Implications to BCI Applications and Neuroprosthesis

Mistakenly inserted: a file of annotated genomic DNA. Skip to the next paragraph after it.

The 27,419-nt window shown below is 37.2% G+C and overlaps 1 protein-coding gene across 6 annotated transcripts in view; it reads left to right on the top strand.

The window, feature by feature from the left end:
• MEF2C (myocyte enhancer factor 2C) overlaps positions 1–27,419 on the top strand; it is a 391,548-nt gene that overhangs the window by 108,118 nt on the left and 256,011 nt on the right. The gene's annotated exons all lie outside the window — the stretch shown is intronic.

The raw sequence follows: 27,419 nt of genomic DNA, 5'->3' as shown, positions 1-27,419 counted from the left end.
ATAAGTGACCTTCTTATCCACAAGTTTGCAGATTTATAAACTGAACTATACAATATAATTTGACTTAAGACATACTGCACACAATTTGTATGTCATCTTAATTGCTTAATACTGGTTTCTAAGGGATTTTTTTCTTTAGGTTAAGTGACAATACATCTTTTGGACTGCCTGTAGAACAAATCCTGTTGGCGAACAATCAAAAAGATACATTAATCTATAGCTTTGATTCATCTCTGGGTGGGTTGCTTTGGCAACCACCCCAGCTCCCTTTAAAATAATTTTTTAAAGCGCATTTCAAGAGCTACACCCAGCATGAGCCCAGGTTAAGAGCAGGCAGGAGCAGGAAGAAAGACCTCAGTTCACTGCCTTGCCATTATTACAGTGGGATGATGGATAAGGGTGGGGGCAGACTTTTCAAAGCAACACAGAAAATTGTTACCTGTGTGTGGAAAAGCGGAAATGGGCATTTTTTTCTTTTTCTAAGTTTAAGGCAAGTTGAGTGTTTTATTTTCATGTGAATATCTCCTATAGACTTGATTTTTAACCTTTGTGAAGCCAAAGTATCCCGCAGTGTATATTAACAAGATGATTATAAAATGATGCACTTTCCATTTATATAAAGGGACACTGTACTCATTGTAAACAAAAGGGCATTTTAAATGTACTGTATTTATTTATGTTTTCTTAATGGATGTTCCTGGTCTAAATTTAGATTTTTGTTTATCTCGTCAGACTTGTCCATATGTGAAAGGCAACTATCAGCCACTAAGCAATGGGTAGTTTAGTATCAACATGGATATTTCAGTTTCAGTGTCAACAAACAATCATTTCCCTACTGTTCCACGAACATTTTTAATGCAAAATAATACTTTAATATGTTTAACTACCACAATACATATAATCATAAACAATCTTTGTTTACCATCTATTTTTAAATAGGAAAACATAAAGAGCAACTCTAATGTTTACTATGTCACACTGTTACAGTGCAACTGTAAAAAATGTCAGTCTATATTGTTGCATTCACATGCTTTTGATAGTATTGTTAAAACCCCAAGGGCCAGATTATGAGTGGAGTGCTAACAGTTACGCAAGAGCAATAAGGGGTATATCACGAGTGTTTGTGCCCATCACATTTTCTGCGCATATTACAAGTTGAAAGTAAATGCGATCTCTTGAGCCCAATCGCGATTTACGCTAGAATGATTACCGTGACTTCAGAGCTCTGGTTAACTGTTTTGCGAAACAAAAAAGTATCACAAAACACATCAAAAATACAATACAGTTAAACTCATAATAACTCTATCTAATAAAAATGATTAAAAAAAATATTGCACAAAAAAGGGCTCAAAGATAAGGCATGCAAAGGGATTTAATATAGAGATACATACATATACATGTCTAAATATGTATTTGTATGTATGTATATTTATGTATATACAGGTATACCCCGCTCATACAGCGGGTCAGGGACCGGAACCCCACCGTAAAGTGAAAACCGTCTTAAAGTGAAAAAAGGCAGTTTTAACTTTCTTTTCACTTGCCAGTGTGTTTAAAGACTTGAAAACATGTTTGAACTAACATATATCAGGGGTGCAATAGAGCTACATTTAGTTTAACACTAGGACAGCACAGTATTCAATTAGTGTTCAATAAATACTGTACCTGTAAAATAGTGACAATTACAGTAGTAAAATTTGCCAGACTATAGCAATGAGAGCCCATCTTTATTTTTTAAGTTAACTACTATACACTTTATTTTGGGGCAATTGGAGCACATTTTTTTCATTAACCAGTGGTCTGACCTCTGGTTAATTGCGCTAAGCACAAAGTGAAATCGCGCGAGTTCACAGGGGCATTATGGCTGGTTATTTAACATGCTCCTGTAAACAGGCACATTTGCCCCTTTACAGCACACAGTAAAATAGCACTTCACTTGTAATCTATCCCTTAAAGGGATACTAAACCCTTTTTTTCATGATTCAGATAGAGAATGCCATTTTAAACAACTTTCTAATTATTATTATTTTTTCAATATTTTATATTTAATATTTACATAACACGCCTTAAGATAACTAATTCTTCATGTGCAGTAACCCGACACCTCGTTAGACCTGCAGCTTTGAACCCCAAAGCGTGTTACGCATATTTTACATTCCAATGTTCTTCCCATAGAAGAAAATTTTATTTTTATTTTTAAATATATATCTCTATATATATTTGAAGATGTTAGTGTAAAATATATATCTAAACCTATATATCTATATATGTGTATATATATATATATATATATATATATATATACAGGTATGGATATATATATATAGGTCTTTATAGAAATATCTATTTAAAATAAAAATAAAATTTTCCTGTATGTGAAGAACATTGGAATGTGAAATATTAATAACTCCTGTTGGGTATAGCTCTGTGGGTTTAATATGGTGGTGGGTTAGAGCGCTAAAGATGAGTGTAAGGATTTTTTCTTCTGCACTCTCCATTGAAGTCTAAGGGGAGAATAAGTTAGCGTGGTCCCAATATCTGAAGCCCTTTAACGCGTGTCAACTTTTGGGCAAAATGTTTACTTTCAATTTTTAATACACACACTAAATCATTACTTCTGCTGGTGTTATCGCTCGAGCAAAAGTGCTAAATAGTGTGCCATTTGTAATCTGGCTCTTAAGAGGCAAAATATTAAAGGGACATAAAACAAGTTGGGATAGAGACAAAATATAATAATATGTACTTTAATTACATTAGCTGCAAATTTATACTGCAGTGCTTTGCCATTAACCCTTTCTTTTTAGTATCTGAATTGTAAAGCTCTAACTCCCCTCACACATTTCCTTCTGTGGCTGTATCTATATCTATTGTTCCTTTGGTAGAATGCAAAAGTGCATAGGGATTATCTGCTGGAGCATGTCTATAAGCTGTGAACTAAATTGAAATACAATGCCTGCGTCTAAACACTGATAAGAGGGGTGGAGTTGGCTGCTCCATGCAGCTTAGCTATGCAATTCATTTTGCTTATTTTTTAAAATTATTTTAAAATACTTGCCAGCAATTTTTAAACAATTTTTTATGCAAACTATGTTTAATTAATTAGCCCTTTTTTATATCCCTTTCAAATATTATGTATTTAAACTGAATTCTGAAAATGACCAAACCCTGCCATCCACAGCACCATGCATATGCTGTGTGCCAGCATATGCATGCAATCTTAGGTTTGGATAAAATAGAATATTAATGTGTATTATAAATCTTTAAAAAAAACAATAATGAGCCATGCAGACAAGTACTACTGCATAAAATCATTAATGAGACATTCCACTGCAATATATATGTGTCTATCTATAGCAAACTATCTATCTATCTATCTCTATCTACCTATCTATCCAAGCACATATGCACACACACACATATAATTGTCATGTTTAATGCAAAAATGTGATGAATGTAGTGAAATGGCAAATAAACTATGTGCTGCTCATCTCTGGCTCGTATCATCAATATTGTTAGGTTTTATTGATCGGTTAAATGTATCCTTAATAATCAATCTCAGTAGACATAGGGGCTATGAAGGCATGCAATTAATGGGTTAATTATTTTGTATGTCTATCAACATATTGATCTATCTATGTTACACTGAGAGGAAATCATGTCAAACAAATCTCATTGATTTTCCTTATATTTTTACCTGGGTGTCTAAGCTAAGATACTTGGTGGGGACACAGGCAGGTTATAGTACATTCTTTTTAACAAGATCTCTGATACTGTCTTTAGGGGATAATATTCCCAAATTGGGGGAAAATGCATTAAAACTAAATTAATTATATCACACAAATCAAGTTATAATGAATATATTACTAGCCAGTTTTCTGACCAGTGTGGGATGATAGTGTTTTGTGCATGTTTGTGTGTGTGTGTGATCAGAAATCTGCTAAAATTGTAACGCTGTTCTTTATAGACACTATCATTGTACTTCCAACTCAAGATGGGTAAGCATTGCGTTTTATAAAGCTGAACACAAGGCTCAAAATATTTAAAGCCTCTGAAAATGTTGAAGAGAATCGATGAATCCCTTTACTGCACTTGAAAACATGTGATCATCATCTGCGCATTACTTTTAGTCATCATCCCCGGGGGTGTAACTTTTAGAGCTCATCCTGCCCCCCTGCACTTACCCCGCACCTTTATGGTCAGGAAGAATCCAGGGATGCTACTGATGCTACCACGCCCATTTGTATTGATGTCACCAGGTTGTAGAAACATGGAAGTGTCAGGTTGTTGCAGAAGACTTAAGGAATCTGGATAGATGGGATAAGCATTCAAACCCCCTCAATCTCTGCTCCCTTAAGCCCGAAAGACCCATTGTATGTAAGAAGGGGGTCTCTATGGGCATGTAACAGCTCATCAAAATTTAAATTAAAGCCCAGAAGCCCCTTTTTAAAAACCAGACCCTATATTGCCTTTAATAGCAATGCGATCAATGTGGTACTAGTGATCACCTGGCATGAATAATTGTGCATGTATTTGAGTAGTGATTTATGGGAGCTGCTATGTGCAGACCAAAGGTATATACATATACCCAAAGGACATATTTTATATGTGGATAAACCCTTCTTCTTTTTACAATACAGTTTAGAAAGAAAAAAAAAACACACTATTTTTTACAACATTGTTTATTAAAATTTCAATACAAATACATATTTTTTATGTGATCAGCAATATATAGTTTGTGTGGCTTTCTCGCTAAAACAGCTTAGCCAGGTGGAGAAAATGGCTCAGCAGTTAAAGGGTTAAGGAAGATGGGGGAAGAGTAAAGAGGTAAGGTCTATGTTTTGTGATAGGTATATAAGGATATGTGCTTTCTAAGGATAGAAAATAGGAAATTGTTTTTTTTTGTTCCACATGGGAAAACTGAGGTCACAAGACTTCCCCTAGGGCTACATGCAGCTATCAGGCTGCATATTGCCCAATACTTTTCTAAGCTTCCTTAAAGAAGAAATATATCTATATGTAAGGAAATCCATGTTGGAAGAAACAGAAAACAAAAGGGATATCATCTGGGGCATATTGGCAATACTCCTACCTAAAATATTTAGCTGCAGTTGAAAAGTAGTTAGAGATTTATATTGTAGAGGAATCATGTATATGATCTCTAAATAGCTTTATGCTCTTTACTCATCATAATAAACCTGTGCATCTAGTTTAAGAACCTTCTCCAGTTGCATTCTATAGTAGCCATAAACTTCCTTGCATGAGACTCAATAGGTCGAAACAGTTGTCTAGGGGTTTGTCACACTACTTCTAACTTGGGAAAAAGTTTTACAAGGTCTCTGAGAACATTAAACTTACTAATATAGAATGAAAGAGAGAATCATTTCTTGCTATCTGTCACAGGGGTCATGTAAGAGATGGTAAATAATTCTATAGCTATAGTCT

Motor rhythm-based BCIs have recently gained increasing attention for its merit of providing asynchronous control on a single-trial basis (Pfurtscheller et al., 2005; Leeb et al., 2007), while most of other popular BCI schemes require repetition of trials for accurate control, such as P300 (Sellers et al., 2006; Mak et al., 2011) and steady state visually evoked potentials (SSVEP, Wang et al., 2008; Bin et al., 2009). However, limited control signals generated from decoding large body parts using classic motor rhythms largely confine the complexity of non-invasive BCI techniques. Until now, such BCIs are only applied to simple applications, such as cursor movements on the computer screen (Wolpaw and McFarland, 2004; Wilson et al., 2009). In the present study, new spectral features present promising movement detection capability and sensitivity to movements of fine body parts, i.e., fingers. With the potential to decode gestures in the future, these new features could provide an alternative mean to overcome the restriction. To be used in neuroprosthesis, they could not only increase the degree-of-freedom of control signals, but also contribute to a more naïve mapping from EEG to robotic fingers. Further, robust detection of movements from resting can create an idle control state, which is crucial in designing online applications for both BCI and neuroprosthesis (Blankertz et al., 2002). It is, however, important to note the decoding performance has yet to reach the level of practical usage. Our present study only demonstrated the feasibility in decoding movements of fine body parts using non-invasive EEG recordings. Its practical usage in the future is expected to be dependent on significantly refined detection of usable signals and significantly improved classification accuracy.